‘The People’s Justice’ and ‘Heavenly Queen by the Maribyrnong’
by Soreti Kadir and Lian Low

 

The People’s Justice

by Soreti Kadir

 

My people have always known justice through song

My people have always known justice through song

When feet started pounding the ground to resist the coming rampage

the Songstress stood by closely

if you choose to see what most see

which is mostly

misperception

“Why are you busy with those sounds? How will they sway parliament and the crown?”

But my people have always known justice through song

When war comes we sing strength into the masses

When lose is known we sing spirits back home

When confusion comes melodies male way for sureness

When victory is known we stamp our feet on the earth returning it’s mud and fire

We sing praise into the moment

And sorrow out of memories

Misdirected is not what we are

Divert the distraction

Parliament only holds a fraction of the power it parades

The people’s song is know charade

We know justice through it

Do you want me to prove it?

 

 

Heavenly Queen by the Maribyrnong

by Lian Low

 

Home

The Chinese, my father’s ancestors sailed into the Straits of Melaka and settled into the Malay peninsula,

They prayed to Datuk Gong, his altar hidden in forests and crannies

Gave him offerings, they wanted to make peace with the spirits of the land,

Where I now live, call home

Heavenly Queen Mazu gazes steadily over the Maribyrnong / bidding seafarers safe

 

On the lands of the Kulin Nations / I pay my respect to elders past, present and future /

In solidarity, with all First Nations Australians

Whose sovereign rights, ancient wisdoms and stories were never ceded

 

 

Australia is Melbourne is Glen Waverley 

Australia is Melbourne is Glen Waverley is my new home. Where the moisture is sucked dry, where I can trace a cartography of where Malaysia ends and Australia begins on the contour of my papery skin; but connection to place is beyond physicality, I had yet to uncover.

 

Connection to place is about a love for the familiar, tracing a memory, and finding that sweet spot where you just know you’re home. Wherever home is. Whatever home means.

 

In 1991, I’d moved continents, settled into Kulin Nations country the year before terra nullius ended, and hope for a new nation was stymied, stunted, bludgeoned by the fury of anti-political correctness campaigns. Howard. Hanson. Racist rhetoric.

 

Australia is Melbourne is Glen Waverley is my new home.   Connection to place is about a love for the familiar, tracing a memory, and finding that sweet spot where you just know you’re home. Wherever home is. Whatever home means.

 

 

The Heavenly Queen

When I craved love, I would look to the heavens, hoping to catch a glimpse of paradise in the sky

Stars twinkling like fireflies

Melbourne’s overripe moon glowing an outer space gold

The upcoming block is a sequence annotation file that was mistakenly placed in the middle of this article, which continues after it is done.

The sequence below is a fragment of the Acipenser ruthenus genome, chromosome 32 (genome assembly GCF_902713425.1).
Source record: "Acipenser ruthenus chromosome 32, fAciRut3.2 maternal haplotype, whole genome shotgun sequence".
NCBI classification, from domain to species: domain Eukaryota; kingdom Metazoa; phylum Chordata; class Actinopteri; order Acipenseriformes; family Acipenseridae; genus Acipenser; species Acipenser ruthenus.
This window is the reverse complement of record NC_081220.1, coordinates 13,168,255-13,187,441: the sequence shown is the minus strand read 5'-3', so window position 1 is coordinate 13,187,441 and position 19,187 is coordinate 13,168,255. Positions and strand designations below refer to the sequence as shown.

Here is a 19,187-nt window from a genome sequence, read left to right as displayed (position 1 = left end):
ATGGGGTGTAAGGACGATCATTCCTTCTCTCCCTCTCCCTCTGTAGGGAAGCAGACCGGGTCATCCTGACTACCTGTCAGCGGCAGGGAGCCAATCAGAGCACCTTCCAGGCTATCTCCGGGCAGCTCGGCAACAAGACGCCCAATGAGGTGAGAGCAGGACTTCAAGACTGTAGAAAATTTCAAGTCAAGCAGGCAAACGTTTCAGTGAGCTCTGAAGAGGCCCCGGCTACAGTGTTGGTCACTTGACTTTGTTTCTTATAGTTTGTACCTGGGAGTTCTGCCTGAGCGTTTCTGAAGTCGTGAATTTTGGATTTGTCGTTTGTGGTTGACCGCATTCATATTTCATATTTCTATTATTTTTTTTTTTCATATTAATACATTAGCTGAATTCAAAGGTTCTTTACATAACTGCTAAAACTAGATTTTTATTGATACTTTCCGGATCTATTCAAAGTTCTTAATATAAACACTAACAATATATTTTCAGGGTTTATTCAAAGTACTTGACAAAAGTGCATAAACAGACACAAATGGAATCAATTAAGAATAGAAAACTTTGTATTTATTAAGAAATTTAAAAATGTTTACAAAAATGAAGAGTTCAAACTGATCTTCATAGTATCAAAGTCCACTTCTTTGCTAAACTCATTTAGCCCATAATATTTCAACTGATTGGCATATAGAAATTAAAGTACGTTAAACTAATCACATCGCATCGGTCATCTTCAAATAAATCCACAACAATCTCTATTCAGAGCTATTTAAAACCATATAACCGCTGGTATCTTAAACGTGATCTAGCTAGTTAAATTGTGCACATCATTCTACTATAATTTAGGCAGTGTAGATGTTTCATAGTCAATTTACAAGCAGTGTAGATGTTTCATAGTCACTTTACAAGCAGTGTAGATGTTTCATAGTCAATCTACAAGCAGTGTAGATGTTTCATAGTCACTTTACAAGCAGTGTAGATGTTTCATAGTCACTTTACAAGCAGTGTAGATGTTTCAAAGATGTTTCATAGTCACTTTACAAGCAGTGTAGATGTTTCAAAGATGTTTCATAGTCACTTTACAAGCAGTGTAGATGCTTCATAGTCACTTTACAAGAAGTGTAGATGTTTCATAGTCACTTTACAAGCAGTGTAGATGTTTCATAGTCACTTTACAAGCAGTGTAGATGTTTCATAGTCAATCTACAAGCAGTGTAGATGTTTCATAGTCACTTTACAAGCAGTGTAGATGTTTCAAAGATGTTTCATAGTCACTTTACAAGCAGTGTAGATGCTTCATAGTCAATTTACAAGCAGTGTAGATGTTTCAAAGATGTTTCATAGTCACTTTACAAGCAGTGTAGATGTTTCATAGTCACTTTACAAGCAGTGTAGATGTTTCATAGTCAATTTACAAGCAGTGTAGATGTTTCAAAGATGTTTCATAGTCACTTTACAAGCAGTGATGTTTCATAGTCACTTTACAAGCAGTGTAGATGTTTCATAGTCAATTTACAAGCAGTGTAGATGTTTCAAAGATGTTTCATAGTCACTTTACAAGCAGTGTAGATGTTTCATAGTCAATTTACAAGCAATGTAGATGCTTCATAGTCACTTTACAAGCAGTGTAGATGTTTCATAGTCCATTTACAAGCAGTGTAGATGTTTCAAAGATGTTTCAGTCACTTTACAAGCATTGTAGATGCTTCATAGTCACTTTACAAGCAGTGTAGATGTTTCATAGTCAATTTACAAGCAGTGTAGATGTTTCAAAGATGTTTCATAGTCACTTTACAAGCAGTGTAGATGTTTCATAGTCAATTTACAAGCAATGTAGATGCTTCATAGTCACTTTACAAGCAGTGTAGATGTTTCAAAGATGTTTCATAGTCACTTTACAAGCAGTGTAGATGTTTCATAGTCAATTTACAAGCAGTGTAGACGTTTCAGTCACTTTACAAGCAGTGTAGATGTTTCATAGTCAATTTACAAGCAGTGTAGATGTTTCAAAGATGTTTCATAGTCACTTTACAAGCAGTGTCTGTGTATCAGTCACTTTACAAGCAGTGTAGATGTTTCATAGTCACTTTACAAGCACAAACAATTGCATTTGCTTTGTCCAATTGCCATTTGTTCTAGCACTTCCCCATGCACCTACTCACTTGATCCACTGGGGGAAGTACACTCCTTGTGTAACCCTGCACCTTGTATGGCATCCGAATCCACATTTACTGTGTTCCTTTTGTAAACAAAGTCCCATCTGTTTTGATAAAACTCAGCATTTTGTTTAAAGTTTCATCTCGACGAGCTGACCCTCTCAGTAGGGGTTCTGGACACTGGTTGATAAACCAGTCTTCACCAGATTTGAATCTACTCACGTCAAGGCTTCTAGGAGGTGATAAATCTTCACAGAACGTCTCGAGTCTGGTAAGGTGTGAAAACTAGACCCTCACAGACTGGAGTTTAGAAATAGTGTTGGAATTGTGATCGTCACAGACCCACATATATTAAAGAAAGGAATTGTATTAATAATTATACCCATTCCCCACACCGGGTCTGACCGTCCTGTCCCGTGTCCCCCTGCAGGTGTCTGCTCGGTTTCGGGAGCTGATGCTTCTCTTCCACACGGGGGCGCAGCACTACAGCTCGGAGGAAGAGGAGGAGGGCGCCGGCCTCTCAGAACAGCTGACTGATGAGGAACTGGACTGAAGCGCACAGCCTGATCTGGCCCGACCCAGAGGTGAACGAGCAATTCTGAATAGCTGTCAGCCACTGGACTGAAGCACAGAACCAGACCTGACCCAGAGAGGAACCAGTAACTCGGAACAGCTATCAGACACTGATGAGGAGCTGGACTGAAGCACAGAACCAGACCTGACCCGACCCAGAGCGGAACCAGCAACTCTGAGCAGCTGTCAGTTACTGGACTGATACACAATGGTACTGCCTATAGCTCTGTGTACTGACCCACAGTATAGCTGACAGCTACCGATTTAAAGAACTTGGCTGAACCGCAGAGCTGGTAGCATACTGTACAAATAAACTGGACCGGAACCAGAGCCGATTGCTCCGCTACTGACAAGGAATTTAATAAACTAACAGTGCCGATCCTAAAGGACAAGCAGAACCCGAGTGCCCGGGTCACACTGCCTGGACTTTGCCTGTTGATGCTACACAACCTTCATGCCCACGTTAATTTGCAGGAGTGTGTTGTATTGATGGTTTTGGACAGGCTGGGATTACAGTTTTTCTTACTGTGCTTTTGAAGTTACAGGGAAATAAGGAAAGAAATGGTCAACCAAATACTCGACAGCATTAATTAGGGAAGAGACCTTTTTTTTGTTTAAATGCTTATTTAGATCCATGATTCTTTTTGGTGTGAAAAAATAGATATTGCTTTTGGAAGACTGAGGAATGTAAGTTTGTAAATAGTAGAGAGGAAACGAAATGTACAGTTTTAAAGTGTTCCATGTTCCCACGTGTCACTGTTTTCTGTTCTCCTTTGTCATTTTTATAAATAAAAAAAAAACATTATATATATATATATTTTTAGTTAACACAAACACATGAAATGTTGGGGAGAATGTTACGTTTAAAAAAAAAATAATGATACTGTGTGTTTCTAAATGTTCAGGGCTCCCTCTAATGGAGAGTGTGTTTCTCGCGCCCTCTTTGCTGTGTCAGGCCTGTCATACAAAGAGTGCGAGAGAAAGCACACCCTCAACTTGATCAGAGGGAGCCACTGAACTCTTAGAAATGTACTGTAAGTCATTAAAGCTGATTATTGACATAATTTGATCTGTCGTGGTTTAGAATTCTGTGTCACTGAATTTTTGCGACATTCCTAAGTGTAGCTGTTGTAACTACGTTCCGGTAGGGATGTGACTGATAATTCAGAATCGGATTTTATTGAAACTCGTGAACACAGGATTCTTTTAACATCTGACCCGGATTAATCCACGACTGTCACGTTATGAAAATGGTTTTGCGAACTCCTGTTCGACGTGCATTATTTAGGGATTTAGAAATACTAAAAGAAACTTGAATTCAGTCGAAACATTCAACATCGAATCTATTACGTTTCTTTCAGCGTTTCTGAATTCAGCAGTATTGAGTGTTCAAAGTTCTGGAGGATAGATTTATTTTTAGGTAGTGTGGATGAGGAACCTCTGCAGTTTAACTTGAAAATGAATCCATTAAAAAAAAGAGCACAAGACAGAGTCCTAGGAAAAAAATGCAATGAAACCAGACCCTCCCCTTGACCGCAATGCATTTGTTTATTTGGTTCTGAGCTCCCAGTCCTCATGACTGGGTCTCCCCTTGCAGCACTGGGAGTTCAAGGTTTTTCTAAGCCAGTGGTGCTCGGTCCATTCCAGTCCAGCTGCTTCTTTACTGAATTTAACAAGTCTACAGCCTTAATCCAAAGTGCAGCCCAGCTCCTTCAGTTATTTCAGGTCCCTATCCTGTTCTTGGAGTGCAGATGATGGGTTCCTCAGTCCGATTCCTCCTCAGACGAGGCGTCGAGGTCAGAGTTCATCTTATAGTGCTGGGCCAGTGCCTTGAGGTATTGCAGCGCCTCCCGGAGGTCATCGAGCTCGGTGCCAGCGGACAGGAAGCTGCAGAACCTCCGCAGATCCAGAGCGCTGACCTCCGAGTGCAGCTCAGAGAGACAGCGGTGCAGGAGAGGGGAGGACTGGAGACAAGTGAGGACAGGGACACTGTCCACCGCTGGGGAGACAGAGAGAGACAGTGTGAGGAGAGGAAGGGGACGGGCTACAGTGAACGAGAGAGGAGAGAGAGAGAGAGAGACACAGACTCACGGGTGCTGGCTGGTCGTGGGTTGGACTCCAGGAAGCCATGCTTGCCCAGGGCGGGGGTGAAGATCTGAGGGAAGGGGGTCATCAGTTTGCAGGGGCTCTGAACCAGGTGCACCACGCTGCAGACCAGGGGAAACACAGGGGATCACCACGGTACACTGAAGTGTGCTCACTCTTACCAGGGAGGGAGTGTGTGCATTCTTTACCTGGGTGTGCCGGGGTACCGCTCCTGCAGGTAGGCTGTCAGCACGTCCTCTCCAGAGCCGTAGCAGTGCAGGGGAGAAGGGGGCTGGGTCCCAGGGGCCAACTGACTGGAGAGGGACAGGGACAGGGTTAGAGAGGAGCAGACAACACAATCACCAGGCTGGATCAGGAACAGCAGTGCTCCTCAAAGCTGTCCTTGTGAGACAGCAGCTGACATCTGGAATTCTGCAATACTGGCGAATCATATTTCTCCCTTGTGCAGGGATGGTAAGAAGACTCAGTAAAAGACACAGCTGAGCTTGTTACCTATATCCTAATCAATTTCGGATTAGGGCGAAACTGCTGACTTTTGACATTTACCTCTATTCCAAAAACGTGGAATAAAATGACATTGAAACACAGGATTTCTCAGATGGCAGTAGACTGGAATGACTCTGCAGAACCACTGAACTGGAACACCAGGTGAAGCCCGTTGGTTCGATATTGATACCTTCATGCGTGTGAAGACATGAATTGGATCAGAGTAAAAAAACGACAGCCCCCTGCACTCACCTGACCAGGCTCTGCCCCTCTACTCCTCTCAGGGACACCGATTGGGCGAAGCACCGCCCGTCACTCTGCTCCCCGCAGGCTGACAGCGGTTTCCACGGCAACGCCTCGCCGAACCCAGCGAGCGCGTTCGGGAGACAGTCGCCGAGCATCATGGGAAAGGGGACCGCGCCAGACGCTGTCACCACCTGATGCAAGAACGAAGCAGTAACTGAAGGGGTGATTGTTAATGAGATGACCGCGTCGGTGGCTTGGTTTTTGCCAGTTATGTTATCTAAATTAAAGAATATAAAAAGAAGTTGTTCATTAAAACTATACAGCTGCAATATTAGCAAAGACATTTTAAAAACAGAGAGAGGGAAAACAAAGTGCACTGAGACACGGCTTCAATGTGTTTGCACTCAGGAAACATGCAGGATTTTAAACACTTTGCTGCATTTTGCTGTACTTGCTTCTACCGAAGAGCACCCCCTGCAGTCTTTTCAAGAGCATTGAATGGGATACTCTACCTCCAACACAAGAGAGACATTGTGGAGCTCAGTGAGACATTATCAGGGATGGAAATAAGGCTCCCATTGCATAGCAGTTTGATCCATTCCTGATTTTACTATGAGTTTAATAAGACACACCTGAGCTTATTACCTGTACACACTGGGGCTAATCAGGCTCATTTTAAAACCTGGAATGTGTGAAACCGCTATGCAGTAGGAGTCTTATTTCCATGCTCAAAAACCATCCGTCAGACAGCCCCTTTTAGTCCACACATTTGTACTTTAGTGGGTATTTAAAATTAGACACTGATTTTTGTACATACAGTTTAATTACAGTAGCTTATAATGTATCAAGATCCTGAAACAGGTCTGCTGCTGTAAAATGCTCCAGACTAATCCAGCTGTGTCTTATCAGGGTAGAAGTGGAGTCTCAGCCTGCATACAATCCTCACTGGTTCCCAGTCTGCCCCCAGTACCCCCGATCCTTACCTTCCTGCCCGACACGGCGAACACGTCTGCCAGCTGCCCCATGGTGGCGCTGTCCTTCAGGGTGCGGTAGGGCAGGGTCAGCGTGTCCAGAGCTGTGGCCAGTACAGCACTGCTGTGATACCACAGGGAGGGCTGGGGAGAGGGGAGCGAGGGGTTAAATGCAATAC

I looked, onwards and upwards

For that invisible road to Heaven’s Door

Hoping the Doors would burst open to show my destiny

Little did I know that Paradise lay at Footscray’s riverbank.

 

Grounded along the Maribyrnong,

Oblivious to industry, machinery and heavy traffic

Glimpsed by thousands as they sped across train tracks

The sixteen metre Heavenly Queen’s gaze is serene as she looks past black swans, cormorants, swamp hens, red-rumped parrots, marbled geckos and Pobblebonk frogs

Her gaze drifts towards Footscray Road, floating past the Yarra, until her wide- open eyes contemplates the Bass Strait.

In her fingers, a small ball of light,

Beacon to shore.

 

Patron of seafarers, demon destroyer, rainmaker and healer

One legend tells that Queen Mazu’s origin was humble

Not yet 18, with supernatural powers

She fell in a trance when her fishermen father and brothers were caught at sea

Their lives about to be loss in a storm

She manifest in spirit, guided them to shore

But before all were safe,

Her mother broke the trance and her father died at sea.

 

Up close, Queen Mazu’s gold paint is chipping,

And the lake surrounding her base is filled with weeds and rubbish

Duck feathers and shit

A swamp

No tossed coins from lovers wishing for good fortune

 

The Queen’s slow decay mirrors the fallen stars I’d found along the river near Newell’s Paddock,

An exoskeleton of five arms,

Yellow speckled in purple stripes and tips,

They lay unfurled, arms spread equidistant

Sometimes scrunched up

Unnervingly still

Underwater creatures stranded on land.

 

22 broken, crumbled, dried, sun-burnt to the bone

Northern Pacific Seastars / marine pests

Plucked from the muddy riverbank and weeds, not far from the mussels and the patient fishermen, after bream or yellow eye mullet or silver trevally.

 

Someone wanted to piece together paradise on the pavement,

Maybe it was someone also looking for love.